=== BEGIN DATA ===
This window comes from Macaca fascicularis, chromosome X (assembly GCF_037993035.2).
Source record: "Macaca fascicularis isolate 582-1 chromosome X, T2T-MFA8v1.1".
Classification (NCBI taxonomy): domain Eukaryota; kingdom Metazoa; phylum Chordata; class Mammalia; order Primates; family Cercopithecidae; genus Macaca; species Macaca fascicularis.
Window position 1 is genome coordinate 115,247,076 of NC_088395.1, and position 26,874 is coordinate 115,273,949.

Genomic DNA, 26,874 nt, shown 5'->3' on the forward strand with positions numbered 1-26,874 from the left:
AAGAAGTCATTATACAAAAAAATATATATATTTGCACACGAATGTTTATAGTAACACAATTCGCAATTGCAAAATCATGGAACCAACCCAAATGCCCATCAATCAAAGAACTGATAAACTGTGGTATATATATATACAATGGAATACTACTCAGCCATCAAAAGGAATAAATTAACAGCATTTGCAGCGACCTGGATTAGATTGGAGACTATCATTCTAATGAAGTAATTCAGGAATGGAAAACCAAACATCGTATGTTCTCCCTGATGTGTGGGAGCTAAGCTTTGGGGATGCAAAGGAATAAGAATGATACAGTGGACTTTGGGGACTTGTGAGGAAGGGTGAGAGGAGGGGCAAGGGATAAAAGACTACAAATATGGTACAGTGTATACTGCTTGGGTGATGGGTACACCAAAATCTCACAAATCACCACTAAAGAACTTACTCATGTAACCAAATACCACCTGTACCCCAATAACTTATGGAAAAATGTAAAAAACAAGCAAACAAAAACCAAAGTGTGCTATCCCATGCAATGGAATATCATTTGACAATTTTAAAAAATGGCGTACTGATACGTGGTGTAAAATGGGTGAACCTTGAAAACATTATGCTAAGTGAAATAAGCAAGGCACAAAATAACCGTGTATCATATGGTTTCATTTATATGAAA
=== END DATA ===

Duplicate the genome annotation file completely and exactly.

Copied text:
This window comes from Macaca fascicularis, chromosome X (assembly GCF_037993035.2).
Source record: "Macaca fascicularis isolate 582-1 chromosome X, T2T-MFA8v1.1".
Classification (NCBI taxonomy): domain Eukaryota; kingdom Metazoa; phylum Chordata; class Mammalia; order Primates; family Cercopithecidae; genus Macaca; species Macaca fascicularis.
Window position 1 is genome coordinate 115,247,076 of NC_088395.1, and position 26,874 is coordinate 115,273,949.

Genomic DNA, 26,874 nt, shown 5'->3' on the forward strand with positions numbered 1-26,874 from the left:
AAGAAGTCATTATACAAAAAAATATATATATTTGCACACGAATGTTTATAGTAACACAATTCGCAATTGCAAAATCATGGAACCAACCCAAATGCCCATCAATCAAAGAACTGATAAACTGTGGTATATATATATACAATGGAATACTACTCAGCCATCAAAAGGAATAAATTAACAGCATTTGCAGCGACCTGGATTAGATTGGAGACTATCATTCTAATGAAGTAATTCAGGAATGGAAAACCAAACATCGTATGTTCTCCCTGATGTGTGGGAGCTAAGCTTTGGGGATGCAAAGGAATAAGAATGATACAGTGGACTTTGGGGACTTGTGAGGAAGGGTGAGAGGAGGGGCAAGGGATAAAAGACTACAAATATGGTACAGTGTATACTGCTTGGGTGATGGGTACACCAAAATCTCACAAATCACCACTAAAGAACTTACTCATGTAACCAAATACCACCTGTACCCCAATAACTTATGGAAAAATGTAAAAAACAAGCAAACAAAAACCAAAGTGTGCTATCCCATGCAATGGAATATCATTTGACAATTTTAAAAAATGGCGTACTGATACGTGGTGTAAAATGGGTGAACCTTGAAAACATTATGCTAAGTGAAATAAGCAAGGCACAAAATAACCGTGTATCATATGGTTTCATTTATATGAAA